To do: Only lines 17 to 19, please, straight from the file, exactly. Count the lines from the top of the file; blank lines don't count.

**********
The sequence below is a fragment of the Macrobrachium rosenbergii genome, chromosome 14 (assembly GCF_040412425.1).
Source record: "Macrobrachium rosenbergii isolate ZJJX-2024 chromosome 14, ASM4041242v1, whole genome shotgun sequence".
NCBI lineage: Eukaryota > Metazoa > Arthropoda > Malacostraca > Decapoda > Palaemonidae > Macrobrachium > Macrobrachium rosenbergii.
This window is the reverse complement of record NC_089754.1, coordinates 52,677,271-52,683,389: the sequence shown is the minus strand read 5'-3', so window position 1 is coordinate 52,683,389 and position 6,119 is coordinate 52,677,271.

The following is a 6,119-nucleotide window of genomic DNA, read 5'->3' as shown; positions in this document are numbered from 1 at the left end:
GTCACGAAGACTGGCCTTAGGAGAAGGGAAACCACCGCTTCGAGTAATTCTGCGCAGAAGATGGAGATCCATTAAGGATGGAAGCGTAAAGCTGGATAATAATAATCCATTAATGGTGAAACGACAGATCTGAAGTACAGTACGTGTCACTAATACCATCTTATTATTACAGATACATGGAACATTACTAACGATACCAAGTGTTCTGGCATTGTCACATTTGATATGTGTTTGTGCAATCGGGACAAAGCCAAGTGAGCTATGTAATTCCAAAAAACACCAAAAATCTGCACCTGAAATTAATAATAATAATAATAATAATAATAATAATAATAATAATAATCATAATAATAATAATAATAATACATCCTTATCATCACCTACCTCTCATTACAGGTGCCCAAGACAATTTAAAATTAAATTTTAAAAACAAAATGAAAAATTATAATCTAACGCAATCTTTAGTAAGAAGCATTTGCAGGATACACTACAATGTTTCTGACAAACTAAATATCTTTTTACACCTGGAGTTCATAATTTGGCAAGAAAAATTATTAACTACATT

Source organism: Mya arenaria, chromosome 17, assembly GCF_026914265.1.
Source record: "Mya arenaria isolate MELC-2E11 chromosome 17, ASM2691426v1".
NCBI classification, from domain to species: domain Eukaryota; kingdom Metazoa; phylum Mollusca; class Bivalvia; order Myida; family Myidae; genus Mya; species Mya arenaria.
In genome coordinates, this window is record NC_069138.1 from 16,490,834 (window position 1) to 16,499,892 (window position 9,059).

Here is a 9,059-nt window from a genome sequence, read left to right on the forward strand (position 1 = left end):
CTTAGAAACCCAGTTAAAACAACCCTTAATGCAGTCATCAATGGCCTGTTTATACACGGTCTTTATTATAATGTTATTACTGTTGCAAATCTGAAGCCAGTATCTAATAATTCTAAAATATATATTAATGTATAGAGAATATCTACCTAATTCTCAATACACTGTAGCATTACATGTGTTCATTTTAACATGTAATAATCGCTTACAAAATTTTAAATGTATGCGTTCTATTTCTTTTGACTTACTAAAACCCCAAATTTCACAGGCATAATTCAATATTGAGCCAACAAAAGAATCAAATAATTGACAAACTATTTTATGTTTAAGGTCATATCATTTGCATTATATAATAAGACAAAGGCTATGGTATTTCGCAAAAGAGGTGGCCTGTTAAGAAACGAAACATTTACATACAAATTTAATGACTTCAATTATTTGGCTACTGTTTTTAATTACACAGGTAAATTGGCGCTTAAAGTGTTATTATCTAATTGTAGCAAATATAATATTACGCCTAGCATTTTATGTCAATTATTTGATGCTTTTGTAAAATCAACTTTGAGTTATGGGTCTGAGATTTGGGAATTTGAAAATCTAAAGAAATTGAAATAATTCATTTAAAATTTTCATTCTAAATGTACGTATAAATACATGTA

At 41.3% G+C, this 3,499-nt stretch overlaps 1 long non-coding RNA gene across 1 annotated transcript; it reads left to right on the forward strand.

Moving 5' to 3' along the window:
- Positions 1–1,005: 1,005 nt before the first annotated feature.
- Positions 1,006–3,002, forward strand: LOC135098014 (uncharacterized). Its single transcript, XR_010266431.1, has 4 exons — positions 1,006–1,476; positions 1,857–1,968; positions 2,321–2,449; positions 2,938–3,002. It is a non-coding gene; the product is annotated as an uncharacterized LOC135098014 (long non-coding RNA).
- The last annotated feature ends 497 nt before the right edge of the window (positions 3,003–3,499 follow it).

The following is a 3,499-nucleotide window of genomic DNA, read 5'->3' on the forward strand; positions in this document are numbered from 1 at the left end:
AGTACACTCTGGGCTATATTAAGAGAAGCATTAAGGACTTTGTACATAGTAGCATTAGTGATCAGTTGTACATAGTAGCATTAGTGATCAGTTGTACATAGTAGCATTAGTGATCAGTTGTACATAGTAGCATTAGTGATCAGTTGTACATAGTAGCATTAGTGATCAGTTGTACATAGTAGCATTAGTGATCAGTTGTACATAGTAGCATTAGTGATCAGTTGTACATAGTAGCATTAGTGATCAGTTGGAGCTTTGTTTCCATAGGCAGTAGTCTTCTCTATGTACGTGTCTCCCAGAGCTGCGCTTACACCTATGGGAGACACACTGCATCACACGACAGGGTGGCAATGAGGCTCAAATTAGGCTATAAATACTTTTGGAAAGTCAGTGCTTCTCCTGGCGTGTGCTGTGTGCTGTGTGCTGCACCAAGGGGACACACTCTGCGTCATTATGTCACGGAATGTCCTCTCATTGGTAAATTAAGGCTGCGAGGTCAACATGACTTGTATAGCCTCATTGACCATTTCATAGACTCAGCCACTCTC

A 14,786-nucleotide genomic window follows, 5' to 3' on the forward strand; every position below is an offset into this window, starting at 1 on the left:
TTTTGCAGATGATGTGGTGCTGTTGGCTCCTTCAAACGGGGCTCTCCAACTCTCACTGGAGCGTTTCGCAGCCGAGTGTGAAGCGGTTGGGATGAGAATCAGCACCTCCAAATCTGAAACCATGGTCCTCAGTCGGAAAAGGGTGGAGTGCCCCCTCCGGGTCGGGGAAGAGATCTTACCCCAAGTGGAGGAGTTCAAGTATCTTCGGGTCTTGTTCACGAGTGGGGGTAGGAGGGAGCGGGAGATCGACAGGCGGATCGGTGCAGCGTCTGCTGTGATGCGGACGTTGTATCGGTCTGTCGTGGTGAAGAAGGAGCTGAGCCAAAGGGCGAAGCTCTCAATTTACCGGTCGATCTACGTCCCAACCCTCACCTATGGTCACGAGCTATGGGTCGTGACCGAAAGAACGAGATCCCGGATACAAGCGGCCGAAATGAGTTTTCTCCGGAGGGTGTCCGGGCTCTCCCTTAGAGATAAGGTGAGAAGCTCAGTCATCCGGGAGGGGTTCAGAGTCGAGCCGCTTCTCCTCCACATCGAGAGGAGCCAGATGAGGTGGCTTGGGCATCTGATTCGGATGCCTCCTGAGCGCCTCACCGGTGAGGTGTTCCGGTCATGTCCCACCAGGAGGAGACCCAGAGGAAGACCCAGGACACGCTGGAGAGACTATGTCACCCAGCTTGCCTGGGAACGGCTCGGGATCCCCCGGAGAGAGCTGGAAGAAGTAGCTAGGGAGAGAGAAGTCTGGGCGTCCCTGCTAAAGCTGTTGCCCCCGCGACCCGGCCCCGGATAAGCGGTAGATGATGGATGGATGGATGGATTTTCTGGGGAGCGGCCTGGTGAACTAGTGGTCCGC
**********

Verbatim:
- The last annotated feature ends 497 nt before the right edge of the window (positions 3,003–3,499 follow it).

The following is a 3,499-nucleotide window of genomic DNA, read 5'->3' on the forward strand; positions in this document are numbered from 1 at the left end:
AGTACACTCTGGGCTATATTAAGAGAAGCATTAAGGACTTTGTACATAGTAGCATTAGTGATCAGTTGTACATAGTAGCATTAGTGATCAGTTGTACATAGTAGCATTAGTGATCAGTTGTACATAGTAGCATTAGTGATCAGTTGTACATAGTAGCATTAGTGATCAGTTGTACATAGTAGCATTAGTGATCAGTTGTACATAGTAGCATTAGTGATCAGTTGTACATAGTAGCATTAGTGATCAGTTGGAGCTTTGTTTCCATAGGCAGTAGTCTTCTCTATGTACGTGTCTCCCAGAGCTGCGCTTACACCTATGGGAGACACACTGCATCACACGACAGGGTGGCAATGAGGCTCAAATTAGGCTATAAATACTTTTGGAAAGTCAGTGCTTCTCCTGGCGTGTGCTGTGTGCTGTGTGCTGCACCAAGGGGACACACTCTGCGTCATTATGTCACGGAATGTCCTCTCATTGGTAAATTAAGGCTGCGAGGTCAACATGACTTGTATAGCCTCATTGACCATTTCATAGACTCAGCCACTCTC